Sure, we had seen giant saucers before, most notably in V some 12 years earlier, but never with such foreboding and with such aplomb, what with the giant clouds and those introductory shadows, Emmerich doing for UFOs what Spielberg did for sharks and not showing the audience until he absolutely had to, ramping up that alien fear factor to 11. The music is a bravo score by David Arnold, in his pre Bond days and hot off scoring duties from another Emmerich sci-fi epic, Stargate.

Just like those 70s disaster movies that it so perfectly emulates, the film also has that nice old skool Hollywood feel to it as the special effects were still very much in the early days of digital effects so many of the memorable moments, such as the White House exploding and fire raging through the city were done as practical effects so look real because, well, they were.

Far from a perfect film, with its clichés galore and film lore of dog evading certain death (that leap in the tunnel is great though) it is pretty much the perfect example of a summer blockbuster. It’s dumb, but dumb with style, but plenty of fun. Certainly compared to some of the efforts we’ve seen in recent years it could even be argued it’s not even that dumb.

Some of the characters are weak in places but there are so many of them, or they are snuffed out so soon, that it doesn’t really matter. Some of the jumps in logic defy, well logic, but it all works together, it all gels and above all else it makes you come out of a screening feeling that little bit more alive. No pun intended, but even after all these years, and numerous films filled with digital pokery, the film is still, rather fittingly, a huge visual feast of a blast that provides plenty of bang(s) for your buck.

Dean Devlin and Roland Emmerich tried pretty much the same trick with Godzilla a couple of years later, but this time round the lightning in the bottle just couldn’t be recaptured, so it was certainly more than about hurling cash at the screen in the form of impressive special effects.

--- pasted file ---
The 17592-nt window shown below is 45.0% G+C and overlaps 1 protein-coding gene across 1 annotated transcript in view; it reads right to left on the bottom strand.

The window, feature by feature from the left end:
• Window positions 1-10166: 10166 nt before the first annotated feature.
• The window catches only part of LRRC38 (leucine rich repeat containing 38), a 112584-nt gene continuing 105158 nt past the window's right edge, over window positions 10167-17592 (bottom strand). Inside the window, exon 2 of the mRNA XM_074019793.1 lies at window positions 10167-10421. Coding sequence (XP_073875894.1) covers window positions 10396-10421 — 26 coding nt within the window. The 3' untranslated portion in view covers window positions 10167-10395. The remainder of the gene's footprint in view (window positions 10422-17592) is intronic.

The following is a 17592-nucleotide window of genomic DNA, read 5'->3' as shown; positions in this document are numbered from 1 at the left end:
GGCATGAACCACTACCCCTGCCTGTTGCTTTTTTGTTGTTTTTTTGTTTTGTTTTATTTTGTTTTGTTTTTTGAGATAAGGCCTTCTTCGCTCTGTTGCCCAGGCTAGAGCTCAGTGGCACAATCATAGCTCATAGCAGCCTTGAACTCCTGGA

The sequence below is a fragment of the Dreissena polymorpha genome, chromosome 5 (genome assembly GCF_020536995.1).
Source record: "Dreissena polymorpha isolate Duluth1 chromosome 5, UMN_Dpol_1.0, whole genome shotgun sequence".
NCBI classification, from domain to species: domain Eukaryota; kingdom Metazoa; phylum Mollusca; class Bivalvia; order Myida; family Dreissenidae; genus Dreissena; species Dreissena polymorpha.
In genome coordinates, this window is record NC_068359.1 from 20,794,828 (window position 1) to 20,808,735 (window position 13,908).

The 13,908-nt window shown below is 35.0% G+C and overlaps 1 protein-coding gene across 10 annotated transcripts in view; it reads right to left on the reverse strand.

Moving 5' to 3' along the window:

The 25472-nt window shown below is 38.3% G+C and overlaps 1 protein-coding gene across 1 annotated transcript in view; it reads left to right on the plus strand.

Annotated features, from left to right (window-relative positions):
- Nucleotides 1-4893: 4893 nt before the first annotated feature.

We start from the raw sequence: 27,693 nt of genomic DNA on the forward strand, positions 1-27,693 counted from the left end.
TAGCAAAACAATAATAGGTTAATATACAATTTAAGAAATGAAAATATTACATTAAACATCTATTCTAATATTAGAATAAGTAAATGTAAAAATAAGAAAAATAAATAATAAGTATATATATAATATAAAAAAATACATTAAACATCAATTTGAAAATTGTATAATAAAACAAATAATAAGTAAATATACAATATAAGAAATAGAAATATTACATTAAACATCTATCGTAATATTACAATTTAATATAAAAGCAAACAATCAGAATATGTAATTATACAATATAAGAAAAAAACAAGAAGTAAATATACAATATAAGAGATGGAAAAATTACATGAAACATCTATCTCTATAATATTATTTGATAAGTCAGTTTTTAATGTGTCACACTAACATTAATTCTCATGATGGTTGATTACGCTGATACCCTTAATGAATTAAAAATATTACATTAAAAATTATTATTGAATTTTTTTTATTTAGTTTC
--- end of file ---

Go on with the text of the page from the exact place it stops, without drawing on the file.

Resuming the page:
The marketing campaign was also something of a masterstroke, almost preparing us as if there were an actual alien invasion, with great posters and trailer campaign (with great use of Hans Zimmer’s score from Crimson Tide), complete with the destruction of the White House first being unleashed on an unsuspecting audience during the Super Bowl. Now, that’s how to grab attention!

There’s long been a mooted ID42 and post Iraq, post 9/11, post Transformers and Emmerich’s other disaster epics, The Day After Tomorrow and 2012, it would certainly be interesting to see what they did next and if any of the original characters were involved. Certainly it would need a return from Smith, Paxton (as President obviously now retired) and Goldblum.

The sequel might not be invading theatres anytime soon but the 3D version of Independence Day (duck at that fire truck rolling through the air) is scheduled to set the world – along with box office tills – on fire sometime next year. Technically that’s ID43D then!

The Exorcist to hit the small screen: The power of TV compels you

What with the success of such horror fare as The Walking Dead and American Horror Story in our living rooms it’s perhaps not unsurprising to hear the announcement that The Exorcist is to make the leap to the small screen in the form of a 10-part series.

Other horror franchises have hit the small screen in the past but these have just been in name only and effectively being loose reworkings of The Twilight Zone, step forward Freddy’s Nightmares, Friday the 13th (Voorhees free) and Poltergeist: The Legacy.

We of course hear lots about TV programmes being turned into films, some are good, such as The Fugitive ,The Naked Gun and Mission Impossible, some are bad, step up Wild Wild West and I Spy, whilst others are just plain ugly, Car 54, Where Are You? but less like this The Exorcist move.

Let’s have a flick through the TV Guide of yesteryear to celebrate and shake our heads at some of those franchises that made the leap, or in some case fatal stumbles, from our cinemas to the small screen.

Blue Thunder

I’ve always been a big fan of the Roy Scheider film on which this was based. I never realised it until yesterday but the main character, here played by James Farentino, isn’t even the same character as Scheider, he just has an equally big pair of shades. Daniel Stern couldn’t return due to him getting killed in the film (or really that doesn’t mean a thing, see what I mean later) so we had a similar sidekick in the form of Dana Carvey (yes, Garth from a future Wayne’s World) with support from two American Football legends, the fantastically named Dick Butkus and Bubba Smith, that’s right Hightower from Police Academy (and here I was under the impression he worked in a florists). Turns out that the sky wasn’t big enough for two helicopters and Airwolf – with its funkier titles, theme tune and flying machine) metaphorically shot it out of the sky after only 13 episodes. Still love Blue Thunder the movie though.